They don’t get a whole lot of tourists in Repulse Bay. It is not that they don’t deserve them; the natural environment is beautiful and special. However, at the very north of Hudson Bay and at more than 66o in latitude the access is not easy – there is the ever present risk of severe weather and travel delay.
For the Inuit Aivilingmiut people this is home and a focal centre of facilities for the people of the region. There is an airport, a hotel, two stores, a school and a campus of the multi-centred Arctic College. Near the top of the listed tourist attractions is John Rae’s stonehouse, Fort Hope. It is a ruin now but still here nearly 170 years after Rae and his team built it in the Orkney style in late 1846.
Repulse Bay, or Naujaat to use its proper Inuit name, was home to John Rae for two of his four Arctic expeditions. Expedition and travel dominated his time in Canada and his two stays here were rare but enforced periods of settlement. He travelled north in the summer and settled in for the winter awaiting conditions which would allow him to make rapid forays to the far north coast of Canada above 68o in the following spring and summer. He lived at Repulse Bay from July 1846 to August 1847 and again from August 1853 to August 1854.
In all these months the actual periods of exploration amounted to only a few weeks. Most of the time was spent preparing and just surviving. Rae and his small team of men were the first Europeans to live off the land in these latitudes. They had taken provisions for only three months and could not have known if they would succeed in finding enough food for life through the winters.
The 1846 venture was Rae’s first major expedition to explore and map the last unmapped areas of the north Canada coast. It had been his idea but he allowed Sir George Simpson to take the credit. The ruthless Sir George, also known unofficially as the Little Emperor, was governor of the Hudson’s Bay Company.
Work on the stonehouse was started soon after arrival and completed on 2 September 1846. It measured twenty feet by fourteen with two-feet thick walls and a sloping hide and oilcloth roof supported by oars and masts. The three windows were double glazed with glass brought for the purpose. Rae, a non-smoker, separated himself from his smoking colleagues behind an oilcloth partition. He recognised the relief and comfort that smoking brought to them in the hard conditions. He would not bring himself to stop them.
The stonehouse was their base although Rae discovered early on the insulating efficiency of igloos from his Inuit neighbours. He and his team learned the technique and built several snowhouses. Their expedition up the west coast of the Melville Peninsular occupied the period April and May 1847. They had to wait until August before the ice cleared enough to allow them to abandon the house and sail south.
The stonehouse lay empty for six years apart from occasional use by the Inuit for storing food. In August 1853 Rae returned with his men intent on completing “…the survey of the northern shores of America, a small portion of which along the west coast of Boothia is all that remains unexamined”.
This was to be his last major Arctic expedition and the one on which he found the connecting link in the search for the Northwest Passage and learned the fate of the Franklin expedition. The walls of the stonehouse were exactly as he had left them and even the mud oven was still in good condition.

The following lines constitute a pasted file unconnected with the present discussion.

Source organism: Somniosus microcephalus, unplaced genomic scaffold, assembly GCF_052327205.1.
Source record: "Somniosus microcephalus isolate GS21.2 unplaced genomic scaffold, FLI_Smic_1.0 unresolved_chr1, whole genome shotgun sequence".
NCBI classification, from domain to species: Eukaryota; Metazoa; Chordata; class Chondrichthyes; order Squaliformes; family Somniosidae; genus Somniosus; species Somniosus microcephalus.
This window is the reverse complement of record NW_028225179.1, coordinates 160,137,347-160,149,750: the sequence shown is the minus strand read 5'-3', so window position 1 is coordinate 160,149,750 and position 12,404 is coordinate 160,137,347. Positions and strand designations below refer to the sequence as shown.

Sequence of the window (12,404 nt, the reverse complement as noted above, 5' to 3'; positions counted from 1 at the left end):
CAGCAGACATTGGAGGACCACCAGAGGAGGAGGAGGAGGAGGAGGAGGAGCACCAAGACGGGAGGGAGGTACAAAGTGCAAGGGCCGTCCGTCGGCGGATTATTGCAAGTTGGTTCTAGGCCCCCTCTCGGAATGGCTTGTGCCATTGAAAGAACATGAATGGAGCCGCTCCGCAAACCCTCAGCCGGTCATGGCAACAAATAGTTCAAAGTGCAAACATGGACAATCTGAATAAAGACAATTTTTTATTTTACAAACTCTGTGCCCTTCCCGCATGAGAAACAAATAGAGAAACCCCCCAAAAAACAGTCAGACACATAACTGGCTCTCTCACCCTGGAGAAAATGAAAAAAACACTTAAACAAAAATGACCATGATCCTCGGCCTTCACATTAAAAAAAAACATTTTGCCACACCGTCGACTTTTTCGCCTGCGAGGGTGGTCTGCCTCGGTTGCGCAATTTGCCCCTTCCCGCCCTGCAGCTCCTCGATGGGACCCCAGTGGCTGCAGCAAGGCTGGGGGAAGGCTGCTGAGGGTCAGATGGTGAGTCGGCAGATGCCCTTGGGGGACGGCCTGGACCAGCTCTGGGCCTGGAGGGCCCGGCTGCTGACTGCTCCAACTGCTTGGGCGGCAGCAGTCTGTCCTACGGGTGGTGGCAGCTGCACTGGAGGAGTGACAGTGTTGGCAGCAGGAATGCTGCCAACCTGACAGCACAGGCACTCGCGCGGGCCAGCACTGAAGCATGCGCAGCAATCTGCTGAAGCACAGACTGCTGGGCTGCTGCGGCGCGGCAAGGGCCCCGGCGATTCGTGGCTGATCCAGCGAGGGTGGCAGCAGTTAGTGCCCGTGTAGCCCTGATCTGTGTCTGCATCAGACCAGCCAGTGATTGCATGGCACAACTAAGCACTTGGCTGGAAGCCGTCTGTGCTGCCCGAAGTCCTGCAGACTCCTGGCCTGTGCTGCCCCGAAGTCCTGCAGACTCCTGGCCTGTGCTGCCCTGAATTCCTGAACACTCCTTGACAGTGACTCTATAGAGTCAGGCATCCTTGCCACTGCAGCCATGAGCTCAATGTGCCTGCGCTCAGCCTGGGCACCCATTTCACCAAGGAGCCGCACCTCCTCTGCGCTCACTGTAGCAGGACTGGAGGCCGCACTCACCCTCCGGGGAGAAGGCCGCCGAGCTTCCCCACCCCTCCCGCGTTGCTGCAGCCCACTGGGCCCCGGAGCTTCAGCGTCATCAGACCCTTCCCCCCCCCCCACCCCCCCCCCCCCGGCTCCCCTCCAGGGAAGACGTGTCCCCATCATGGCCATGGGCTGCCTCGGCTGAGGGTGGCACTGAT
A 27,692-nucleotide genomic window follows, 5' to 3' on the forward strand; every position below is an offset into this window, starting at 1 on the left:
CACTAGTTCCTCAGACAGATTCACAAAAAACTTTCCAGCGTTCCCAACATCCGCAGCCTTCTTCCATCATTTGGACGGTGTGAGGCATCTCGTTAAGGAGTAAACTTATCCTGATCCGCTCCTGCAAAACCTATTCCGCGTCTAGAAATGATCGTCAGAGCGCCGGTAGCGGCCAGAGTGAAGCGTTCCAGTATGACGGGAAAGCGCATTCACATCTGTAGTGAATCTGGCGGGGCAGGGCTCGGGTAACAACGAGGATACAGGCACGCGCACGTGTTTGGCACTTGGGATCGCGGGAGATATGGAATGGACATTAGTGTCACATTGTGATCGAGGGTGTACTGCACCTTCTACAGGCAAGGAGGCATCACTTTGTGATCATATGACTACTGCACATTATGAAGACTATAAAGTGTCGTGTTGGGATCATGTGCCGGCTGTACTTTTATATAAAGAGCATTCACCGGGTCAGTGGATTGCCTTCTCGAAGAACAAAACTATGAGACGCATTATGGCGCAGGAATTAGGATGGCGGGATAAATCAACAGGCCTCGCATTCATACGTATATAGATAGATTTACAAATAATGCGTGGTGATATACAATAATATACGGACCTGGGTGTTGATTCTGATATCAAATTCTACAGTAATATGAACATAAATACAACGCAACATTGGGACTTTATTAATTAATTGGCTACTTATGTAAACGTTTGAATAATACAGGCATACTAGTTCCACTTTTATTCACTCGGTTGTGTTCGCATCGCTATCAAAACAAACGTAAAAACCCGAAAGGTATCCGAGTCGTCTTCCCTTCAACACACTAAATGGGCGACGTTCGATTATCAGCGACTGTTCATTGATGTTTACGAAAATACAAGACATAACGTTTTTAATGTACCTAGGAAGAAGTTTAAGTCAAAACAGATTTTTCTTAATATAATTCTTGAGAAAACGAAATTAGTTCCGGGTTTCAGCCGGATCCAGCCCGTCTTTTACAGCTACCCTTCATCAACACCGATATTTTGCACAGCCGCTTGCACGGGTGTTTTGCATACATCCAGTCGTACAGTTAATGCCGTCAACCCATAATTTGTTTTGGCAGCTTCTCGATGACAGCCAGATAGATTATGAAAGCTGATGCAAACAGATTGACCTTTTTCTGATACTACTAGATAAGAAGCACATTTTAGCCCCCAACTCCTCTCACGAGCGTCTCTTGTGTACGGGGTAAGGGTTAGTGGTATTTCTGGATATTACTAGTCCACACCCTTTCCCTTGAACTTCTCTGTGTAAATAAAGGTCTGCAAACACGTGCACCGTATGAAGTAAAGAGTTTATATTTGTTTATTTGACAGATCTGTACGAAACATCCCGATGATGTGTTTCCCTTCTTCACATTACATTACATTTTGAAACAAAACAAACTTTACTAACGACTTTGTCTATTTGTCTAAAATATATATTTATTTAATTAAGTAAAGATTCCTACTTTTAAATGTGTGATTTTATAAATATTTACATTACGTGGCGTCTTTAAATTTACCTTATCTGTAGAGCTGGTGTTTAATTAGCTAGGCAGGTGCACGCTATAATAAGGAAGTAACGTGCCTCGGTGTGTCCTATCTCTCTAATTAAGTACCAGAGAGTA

The men settled in for the winter and it was January before they started making short journeys to cache food on their exploration route. It was April before they started their main objective reaching and identifying the Rae Strait between the mainland and King William Island before returning to Repulse Bay at the end of May.
They left the stonehouse for the last time when the ice cleared in August 1854. The building slowly declined with apparently no further use until the ruins were redefined as a tourist attraction at the start of the 21st century, one hundred and fifty years later.
Repulse Bay is now a thriving community of about one thousand people and a services centre for the area. It has developed only recently. After Rae had left it became a favourite wintering ground for whaling fleets until the Hudson Bay Company established a fur trading post there in 1916. They were joined by French competitor Revillon Frères in 1923 and in 1932 a Roman Catholic mission was established. However it was 1964 before the first permanent housing was built and in 1968 the Tuvarsik School was opened.
It would be wrong to say that John Rae founded the settlement at Repulse Bay but he made it his home for a time and created what was arguably his most important forward base. He constructed the first permanent structure in the settlement and it was over one hundred years before the next was to follow.
A large part of John Rae’s legacy is focused on Repulse Bay. We have the remains of his stonehouse and his journal of day-to-day life at the settlement. The journal records his meetings with the Inuit and the lessons he learned about human survival – how people sheltered and kept warm, how they hunted and how their culture worked and developed. We have too, a record of the natural environment through these two years of the nineteenth century – the temperatures, the ice cycle, the deer migrations, the plants, the birds and the marine life. A comparison with modern times is of interest.
At ICIT/Heriot-Watt we have re-established links between Stromness and Repulse Bay. The children of Tuvarsik School and the students of Arctic College are replicating, in 2012/2013, the John Rae timeline of natural events detailed in his 1846/1847 journal. We look forward to reporting the results and maintaining Orkney links with the descendants of Rae’s Inuit hosts in Repulse Bay.